Review: Heathers The Musical opens to an adoring Milton Keynes audience
The adoring youthful audience certainly gave a huge standing ovation, so perhaps I was simply the odd one out!
Having never heard of this 1989 cult teen film, I was half expecting another jukebox-style show when Bill Kenwright and Paul Taylor-Mills' stage production of Heathers the Musical rolled into Milton Keynes Theatre tonight, writes Alan Wooding.
So what a shock to hear an original soundtrack in a show which tackles all manner of often taboo subjects. There's certainly a hint of darkness throughout including homophobia, bullying, teen suicide, rape and sexual assault… but thankfully there's also a smattering of welcome humour.
The original film was a showcase for Hollywood stars Winona Ryder and Christian Slater while it's set in Sherwood Ohio's Westerberg High School where there's no such thing as equality as so many pupils are forced to fight for their very survival.
We meet slightly geeky 17-year-old nobody Veronica Sawyer (Rebecca Wickes) who together with her uncool best friend Martha Dunstock (Mhairi Angus) are terrorised at lunchtimes by comical school hunks Ram Sweeney and Kurt Kelly played by Rory Phelan and Liam Doyle respectively.
However Veronica soon realises that if she is to survive and fit in, then she needs to find a way to become popular. She decides to drop Martha and join up with the beautiful shoulder-padded, long socks, scrunchie-wearing trio known as the Heathers – Heather Chandler (Maddison Firth), Heather Duke (Merryl Ansah) and Heather McNamara (Lizzy Parker). They're a clique of popular and wealthy, yet extremely nasty, young ladies who are the true bosses of Westerberg High which lived up to its 'Home of the Rottweilers' mantle.
Veronica's whole attitude certainly changes as she begins to dress like the deranged threesome, although she soon realises the error of her ways after meeting up with the mysterious but super cool Jason 'JD' Dean (Simon Gordon) who is something of a kindred spirit.
JD wants to make school, and the world in general, a better place so he plans to get rid those he considers unworthy of living in it and it starts with Westerberg High's head girl Heather Chandler – and then a home-made bomb! Basically it’s a musical about a young girl who falls for what can only be described as a crazed psychopath and the penny soon drops for her at one of Ram's parties!
There's a rocking musical score from award-winning writing team Laurence O’Keefe and Kevin Murphy’s which seems to pack a punch while the 18-strong high-energy cast certainly worked their socks off and, in particular, Maddison Firth as Heather Chandler who was not only vocally impressive – and often rather screechy! – but she was reminiscent of a sexy Britney Spears holding a croquet mallet!
But it's Rebecca Wickes as Veronica who really attacked the songs with vulnerability and enthusiasm although she often emitted a strange cackling sound which was infectious. She seems to be on stage throughout the whole show and she gives a totally believable performance, her role is almost that of a narrator and she keeps mentioning her diary… shades of a weird female Adrian Mole perhaps!
I did enjoy Mhairi Angus (Martha) whose 'Kindergarten Boyfriend’ number was rather touching and it brought the house down in the Second Act. And that was unlike the creepy and deranged 'JD' (Simon Gordon) who was evil beyond belief and he lived up to his ‘I Am Damaged' solo.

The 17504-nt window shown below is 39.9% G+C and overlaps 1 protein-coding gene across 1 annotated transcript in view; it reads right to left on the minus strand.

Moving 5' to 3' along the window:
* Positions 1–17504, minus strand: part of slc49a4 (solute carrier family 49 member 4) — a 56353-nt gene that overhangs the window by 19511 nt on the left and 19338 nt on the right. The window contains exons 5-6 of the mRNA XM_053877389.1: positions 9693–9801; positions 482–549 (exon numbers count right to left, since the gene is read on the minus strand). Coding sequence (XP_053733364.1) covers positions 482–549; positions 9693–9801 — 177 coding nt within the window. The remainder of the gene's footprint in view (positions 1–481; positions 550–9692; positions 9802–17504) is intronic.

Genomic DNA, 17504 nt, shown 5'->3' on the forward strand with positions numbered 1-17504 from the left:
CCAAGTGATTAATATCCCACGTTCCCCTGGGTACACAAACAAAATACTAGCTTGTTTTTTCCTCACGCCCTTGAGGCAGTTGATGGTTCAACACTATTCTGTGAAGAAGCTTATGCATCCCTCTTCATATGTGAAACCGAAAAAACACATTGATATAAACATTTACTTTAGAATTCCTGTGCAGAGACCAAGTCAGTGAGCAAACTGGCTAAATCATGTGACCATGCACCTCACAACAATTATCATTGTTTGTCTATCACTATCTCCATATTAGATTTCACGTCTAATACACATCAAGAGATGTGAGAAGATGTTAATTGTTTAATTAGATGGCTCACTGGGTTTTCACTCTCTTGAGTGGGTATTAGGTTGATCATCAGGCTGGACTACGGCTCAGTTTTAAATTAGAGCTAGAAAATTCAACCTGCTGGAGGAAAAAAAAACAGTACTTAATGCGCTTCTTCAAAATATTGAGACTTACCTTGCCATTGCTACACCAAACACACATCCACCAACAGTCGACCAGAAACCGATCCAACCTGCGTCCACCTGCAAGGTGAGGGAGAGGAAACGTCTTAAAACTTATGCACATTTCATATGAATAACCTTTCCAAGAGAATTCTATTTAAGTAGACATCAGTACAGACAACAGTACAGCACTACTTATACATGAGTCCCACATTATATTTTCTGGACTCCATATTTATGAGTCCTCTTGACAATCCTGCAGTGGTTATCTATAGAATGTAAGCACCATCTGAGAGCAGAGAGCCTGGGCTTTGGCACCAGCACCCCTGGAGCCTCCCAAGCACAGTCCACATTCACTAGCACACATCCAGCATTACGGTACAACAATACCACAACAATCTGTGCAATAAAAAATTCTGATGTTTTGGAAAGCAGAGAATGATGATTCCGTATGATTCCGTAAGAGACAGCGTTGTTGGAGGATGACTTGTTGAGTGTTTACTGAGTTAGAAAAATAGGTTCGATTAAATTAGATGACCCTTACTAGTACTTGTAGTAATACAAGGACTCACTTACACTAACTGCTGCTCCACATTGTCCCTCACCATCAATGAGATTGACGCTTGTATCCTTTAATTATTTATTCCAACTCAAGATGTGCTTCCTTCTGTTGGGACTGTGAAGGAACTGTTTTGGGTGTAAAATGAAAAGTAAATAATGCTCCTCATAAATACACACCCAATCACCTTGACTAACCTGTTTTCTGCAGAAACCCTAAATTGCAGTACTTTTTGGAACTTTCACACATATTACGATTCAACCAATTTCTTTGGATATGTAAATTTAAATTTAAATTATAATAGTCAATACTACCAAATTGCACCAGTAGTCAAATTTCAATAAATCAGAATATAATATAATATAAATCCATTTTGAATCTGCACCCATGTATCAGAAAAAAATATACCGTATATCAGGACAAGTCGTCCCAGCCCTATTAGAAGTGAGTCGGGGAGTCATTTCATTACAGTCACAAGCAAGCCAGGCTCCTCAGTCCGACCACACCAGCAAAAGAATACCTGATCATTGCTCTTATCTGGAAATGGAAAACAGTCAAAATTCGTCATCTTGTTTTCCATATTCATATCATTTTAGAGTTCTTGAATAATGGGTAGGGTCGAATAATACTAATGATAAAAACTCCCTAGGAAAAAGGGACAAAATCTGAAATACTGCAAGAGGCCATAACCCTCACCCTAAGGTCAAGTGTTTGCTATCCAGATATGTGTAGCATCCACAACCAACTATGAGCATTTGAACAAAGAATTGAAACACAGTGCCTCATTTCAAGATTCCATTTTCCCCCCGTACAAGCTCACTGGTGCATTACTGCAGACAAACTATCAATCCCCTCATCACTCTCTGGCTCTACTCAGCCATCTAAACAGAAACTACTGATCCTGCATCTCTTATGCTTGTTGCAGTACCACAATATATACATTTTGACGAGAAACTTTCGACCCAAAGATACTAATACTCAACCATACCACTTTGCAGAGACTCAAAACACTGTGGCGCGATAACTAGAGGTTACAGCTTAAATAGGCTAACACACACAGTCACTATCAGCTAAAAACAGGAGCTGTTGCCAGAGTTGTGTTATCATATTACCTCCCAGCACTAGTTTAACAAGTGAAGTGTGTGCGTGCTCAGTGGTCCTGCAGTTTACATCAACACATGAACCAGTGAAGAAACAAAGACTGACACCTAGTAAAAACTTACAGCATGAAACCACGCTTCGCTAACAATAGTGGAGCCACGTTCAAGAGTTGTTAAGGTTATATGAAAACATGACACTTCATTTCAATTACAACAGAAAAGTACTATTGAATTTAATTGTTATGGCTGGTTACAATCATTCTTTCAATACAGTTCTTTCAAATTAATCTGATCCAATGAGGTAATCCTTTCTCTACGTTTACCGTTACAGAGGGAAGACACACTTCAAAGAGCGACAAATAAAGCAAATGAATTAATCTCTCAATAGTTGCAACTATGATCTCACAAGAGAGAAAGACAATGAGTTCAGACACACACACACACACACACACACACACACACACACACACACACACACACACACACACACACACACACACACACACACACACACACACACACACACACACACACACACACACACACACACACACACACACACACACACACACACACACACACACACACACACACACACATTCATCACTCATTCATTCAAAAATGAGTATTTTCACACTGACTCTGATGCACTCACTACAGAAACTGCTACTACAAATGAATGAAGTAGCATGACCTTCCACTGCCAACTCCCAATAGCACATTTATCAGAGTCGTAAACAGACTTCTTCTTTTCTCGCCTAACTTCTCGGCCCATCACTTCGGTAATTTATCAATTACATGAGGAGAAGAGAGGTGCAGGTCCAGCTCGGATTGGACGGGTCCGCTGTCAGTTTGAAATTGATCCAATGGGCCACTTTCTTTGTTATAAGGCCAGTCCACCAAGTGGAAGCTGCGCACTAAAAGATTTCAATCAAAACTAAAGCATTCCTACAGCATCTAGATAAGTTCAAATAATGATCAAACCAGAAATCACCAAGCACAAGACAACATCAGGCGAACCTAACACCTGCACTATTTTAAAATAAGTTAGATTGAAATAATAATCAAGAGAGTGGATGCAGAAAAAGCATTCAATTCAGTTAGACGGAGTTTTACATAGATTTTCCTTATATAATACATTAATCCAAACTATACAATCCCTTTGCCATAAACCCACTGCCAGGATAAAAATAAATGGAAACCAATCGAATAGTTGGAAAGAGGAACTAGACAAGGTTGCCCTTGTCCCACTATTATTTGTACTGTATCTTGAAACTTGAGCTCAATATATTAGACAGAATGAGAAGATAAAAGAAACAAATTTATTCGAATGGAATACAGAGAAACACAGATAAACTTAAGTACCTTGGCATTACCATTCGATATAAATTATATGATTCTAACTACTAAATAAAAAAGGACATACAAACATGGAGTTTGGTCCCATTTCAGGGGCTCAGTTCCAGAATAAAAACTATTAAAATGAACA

However the best comedy number was undoubtedly staged at the funeral for Ram and Kurt whose grieving fathers (Andy Brady and Kurt Kansley) sang 'My Dead Gay Son' which could have fitted comfortably into The Rocky Horror Show.
Heathers the Musical certainly features some cruel and freaky members of society and it will certainly resonate with anyone who has suffered persistent bullying. There's an often crude, sweary dialogue and some gruesome deaths so be warned, it's not really a show you might wish to take your young offspring to see!
The final reprise song 'Seventeen' sung by Veronica and a wheelchair seated Martha attempts to make things better – ‘We’ll make it beautiful, we're done with acting evil, we'll lay our weapons down’ – in an attempt to bring an end to the Heathers clique.
Full marks to the show's director Andy Fickman and Thriller Live choreographer Gary Lloyd who gave us some great dance sequences. Meanwhile Ben Cracknell was responsible for the clever lighting set, Dan Samson the sound and David Shields the set design while the six piece Heathers' band never missed a beat under the direction of Will Joy... although at times they often drowned out the vocals.
Personal Verdict: By the time Heathers reached the interval, I had contemplated missing the Second Act altogether as I really struggled to hear the lyrics thanks to the actors' American drawl and an over-enthusiastic band. Thankfully I stayed and in general enjoyed the majority of the remainder. One thing that didn't resonate with me was the musical score, for there wasn't a single number which I could actually recall on the way home – so thank goodness I made notes as the story unfolded. The adoring youthful audience certainly gave a huge standing ovation, so perhaps I was simply the odd one out!
Heathers the Musical is a show which clearly has a huge fan base and it plays Milton Keynes Theatre until Saturday with tickets from the Box Office on 0844 871 7652 or online at www.atgtickets.com/MiltonKeynes (booking fees apply).